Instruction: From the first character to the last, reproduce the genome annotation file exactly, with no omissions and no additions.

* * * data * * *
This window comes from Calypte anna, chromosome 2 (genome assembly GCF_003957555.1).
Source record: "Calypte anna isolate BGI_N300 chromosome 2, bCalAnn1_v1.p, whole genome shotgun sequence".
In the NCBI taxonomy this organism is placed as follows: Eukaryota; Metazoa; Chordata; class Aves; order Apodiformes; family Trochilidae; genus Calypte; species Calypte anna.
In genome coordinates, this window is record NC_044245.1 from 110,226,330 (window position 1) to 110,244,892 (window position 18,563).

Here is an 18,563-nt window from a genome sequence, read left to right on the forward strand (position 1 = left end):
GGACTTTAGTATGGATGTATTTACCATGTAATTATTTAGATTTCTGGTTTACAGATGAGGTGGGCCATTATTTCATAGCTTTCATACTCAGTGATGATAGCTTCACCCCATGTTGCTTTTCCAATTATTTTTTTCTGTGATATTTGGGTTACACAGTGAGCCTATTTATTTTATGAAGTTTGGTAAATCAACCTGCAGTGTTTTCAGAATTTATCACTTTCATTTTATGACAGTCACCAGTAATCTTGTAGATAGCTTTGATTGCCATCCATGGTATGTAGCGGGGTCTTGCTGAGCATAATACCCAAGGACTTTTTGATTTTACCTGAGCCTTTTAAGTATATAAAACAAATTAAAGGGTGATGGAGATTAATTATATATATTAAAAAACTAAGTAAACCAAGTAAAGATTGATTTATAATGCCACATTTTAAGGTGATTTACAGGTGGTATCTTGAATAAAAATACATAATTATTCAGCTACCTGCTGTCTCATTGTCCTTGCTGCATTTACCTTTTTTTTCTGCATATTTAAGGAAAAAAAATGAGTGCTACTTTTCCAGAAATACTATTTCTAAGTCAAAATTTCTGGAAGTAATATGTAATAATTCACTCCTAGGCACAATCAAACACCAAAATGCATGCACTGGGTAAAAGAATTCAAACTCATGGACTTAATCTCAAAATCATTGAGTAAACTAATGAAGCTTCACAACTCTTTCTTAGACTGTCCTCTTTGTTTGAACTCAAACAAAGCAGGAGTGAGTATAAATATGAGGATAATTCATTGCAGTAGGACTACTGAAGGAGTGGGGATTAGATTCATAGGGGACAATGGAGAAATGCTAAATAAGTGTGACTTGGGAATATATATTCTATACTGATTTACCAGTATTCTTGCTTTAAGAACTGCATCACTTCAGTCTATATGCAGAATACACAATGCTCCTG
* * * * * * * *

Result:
This window comes from Calypte anna, chromosome 2 (genome assembly GCF_003957555.1).
Source record: "Calypte anna isolate BGI_N300 chromosome 2, bCalAnn1_v1.p, whole genome shotgun sequence".
In the NCBI taxonomy this organism is placed as follows: Eukaryota; Metazoa; Chordata; class Aves; order Apodiformes; family Trochilidae; genus Calypte; species Calypte anna.
In genome coordinates, this window is record NC_044245.1 from 110,226,330 (window position 1) to 110,244,892 (window position 18,563).

Here is an 18,563-nt window from a genome sequence, read left to right on the forward strand (position 1 = left end):
GGACTTTAGTATGGATGTATTTACCATGTAATTATTTAGATTTCTGGTTTACAGATGAGGTGGGCCATTATTTCATAGCTTTCATACTCAGTGATGATAGCTTCACCCCATGTTGCTTTTCCAATTATTTTTTTCTGTGATATTTGGGTTACACAGTGAGCCTATTTATTTTATGAAGTTTGGTAAATCAACCTGCAGTGTTTTCAGAATTTATCACTTTCATTTTATGACAGTCACCAGTAATCTTGTAGATAGCTTTGATTGCCATCCATGGTATGTAGCGGGGTCTTGCTGAGCATAATACCCAAGGACTTTTTGATTTTACCTGAGCCTTTTAAGTATATAAAACAAATTAAAGGGTGATGGAGATTAATTATATATATTAAAAAACTAAGTAAACCAAGTAAAGATTGATTTATAATGCCACATTTTAAGGTGATTTACAGGTGGTATCTTGAATAAAAATACATAATTATTCAGCTACCTGCTGTCTCATTGTCCTTGCTGCATTTACCTTTTTTTTCTGCATATTTAAGGAAAAAAAATGAGTGCTACTTTTCCAGAAATACTATTTCTAAGTCAAAATTTCTGGAAGTAATATGTAATAATTCACTCCTAGGCACAATCAAACACCAAAATGCATGCACTGGGTAAAAGAATTCAAACTCATGGACTTAATCTCAAAATCATTGAGTAAACTAATGAAGCTTCACAACTCTTTCTTAGACTGTCCTCTTTGTTTGAACTCAAACAAAGCAGGAGTGAGTATAAATATGAGGATAATTCATTGCAGTAGGACTACTGAAGGAGTGGGGATTAGATTCATAGGGGACAATGGAGAAATGCTAAATAAGTGTGACTTGGGAATATATATTCTATACTGATTTACCAGTATTCTTGCTTTAAGAACTGCATCACTTCAGTCTATATGCAGAATACACAATGCTCCTG